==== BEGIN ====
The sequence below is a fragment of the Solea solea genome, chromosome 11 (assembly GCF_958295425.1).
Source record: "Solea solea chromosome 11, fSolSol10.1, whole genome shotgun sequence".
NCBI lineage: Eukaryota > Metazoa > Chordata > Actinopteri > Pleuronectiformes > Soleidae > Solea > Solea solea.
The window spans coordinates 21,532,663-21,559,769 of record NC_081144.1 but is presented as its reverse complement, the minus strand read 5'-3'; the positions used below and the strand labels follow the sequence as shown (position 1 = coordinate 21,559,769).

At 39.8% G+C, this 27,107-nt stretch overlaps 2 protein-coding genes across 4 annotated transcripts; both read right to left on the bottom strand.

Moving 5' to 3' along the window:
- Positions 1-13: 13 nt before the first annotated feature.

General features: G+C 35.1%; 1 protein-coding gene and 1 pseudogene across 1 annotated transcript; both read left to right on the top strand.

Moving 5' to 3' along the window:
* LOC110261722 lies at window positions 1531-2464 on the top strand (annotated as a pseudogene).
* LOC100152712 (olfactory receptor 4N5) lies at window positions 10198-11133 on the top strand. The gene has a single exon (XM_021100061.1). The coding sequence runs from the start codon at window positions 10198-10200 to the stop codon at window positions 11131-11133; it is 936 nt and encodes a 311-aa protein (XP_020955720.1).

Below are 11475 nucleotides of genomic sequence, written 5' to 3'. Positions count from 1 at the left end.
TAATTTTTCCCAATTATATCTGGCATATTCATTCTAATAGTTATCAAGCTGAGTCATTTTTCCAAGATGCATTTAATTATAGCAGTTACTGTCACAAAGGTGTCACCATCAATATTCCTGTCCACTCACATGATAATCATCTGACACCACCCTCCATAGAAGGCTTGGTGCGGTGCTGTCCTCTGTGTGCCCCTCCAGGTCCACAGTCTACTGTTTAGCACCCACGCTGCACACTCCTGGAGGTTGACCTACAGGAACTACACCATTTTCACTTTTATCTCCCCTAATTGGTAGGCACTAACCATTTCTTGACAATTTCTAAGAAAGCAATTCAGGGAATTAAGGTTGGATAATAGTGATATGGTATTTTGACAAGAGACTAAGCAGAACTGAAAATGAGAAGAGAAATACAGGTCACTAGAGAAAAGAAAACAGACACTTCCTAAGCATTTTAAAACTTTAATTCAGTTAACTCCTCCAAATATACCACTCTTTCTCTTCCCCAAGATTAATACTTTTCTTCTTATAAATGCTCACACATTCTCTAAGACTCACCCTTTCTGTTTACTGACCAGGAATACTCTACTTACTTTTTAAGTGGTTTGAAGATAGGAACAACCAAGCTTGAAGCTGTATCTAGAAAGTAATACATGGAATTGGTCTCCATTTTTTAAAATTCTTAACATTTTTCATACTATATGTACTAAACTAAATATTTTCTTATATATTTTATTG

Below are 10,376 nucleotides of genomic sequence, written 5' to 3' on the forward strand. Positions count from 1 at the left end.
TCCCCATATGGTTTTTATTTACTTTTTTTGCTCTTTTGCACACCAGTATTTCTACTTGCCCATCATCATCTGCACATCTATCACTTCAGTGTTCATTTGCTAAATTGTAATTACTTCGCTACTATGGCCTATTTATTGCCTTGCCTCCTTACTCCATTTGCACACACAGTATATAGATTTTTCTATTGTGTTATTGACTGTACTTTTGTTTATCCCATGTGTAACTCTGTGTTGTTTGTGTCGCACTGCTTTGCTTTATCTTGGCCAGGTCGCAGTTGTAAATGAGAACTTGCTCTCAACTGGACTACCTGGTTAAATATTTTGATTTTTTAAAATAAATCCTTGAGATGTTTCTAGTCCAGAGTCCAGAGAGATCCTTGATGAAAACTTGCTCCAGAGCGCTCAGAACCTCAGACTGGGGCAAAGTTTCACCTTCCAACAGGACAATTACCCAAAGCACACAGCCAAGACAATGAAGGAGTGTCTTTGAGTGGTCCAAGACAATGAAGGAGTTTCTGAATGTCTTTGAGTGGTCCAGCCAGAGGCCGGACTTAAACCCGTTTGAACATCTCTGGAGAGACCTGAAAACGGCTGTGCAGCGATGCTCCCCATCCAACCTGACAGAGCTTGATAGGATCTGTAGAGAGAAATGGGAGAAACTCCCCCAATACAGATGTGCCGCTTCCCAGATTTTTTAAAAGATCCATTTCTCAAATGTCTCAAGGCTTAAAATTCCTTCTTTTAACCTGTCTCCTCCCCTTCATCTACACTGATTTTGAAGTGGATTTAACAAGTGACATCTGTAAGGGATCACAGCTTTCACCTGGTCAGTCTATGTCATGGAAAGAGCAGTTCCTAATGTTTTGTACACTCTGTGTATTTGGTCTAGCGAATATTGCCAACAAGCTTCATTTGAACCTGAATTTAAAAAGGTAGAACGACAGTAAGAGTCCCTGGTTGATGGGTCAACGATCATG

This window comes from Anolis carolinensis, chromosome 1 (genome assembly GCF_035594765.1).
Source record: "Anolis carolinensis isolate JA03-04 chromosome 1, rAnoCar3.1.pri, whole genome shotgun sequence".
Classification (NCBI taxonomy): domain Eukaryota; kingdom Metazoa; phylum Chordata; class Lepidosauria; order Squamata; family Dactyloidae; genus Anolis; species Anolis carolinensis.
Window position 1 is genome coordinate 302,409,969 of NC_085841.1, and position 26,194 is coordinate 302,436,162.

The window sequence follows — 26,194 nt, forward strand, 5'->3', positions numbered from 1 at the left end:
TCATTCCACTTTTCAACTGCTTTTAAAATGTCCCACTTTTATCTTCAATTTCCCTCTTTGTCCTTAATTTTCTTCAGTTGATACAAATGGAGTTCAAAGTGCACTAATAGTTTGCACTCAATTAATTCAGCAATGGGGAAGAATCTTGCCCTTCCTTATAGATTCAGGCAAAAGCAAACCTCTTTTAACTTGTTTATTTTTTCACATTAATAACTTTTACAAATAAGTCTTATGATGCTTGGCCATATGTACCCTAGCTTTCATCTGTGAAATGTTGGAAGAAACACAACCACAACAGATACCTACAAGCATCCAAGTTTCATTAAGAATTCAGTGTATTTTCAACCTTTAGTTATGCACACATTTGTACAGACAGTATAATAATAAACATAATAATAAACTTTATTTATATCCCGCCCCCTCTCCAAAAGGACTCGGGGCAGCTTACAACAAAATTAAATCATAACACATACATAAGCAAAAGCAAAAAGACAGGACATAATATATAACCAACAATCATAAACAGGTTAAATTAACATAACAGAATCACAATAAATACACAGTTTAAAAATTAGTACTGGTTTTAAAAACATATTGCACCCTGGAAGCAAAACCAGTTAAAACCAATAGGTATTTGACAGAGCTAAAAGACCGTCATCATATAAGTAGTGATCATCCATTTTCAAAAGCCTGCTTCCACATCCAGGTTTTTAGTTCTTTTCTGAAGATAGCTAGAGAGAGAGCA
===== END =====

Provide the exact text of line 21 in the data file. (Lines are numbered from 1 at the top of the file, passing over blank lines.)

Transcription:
TCATTCCACTTTTCAACTGCTTTTAAAATGTCCCACTTTTATCTTCAATTTCCCTCTTTGTCCTTAATTTTCTTCAGTTGATACAAATGGAGTTCAAAGTGCACTAATAGTTTGCACTCAATTAATTCAGCAATGGGGAAGAATCTTGCCCTTCCTTATAGATTCAGGCAAAAGCAAACCTCTTTTAACTTGTTTATTTTTTCACATTAATAACTTTTACAAATAAGTCTTATGATGCTTGGCCATATGTACCCTAGCTTTCATCTGTGAAATGTTGGAAGAAACACAACCACAACAGATACCTACAAGCATCCAAGTTTCATTAAGAATTCAGTGTATTTTCAACCTTTAGTTATGCACACATTTGTACAGACAGTATAATAATAAACATAATAATAAACTTTATTTATATCCCGCCCCCTCTCCAAAAGGACTCGGGGCAGCTTACAACAAAATTAAATCATAACACATACATAAGCAAAAGCAAAAAGACAGGACATAATATATAACCAACAATCATAAACAGGTTAAATTAACATAACAGAATCACAATAAATACACAGTTTAAAAATTAGTACTGGTTTTAAAAACATATTGCACCCTGGAAGCAAAACCAGTTAAAACCAATAGGTATTTGACAGAGCTAAAAGACCGTCATCATATAAGTAGTGATCATCCATTTTCAAAAGCCTGCTTCCACATCCAGGTTTTTAGTTCTTTTCTGAAGATAGCTAGAGAGAGAGCA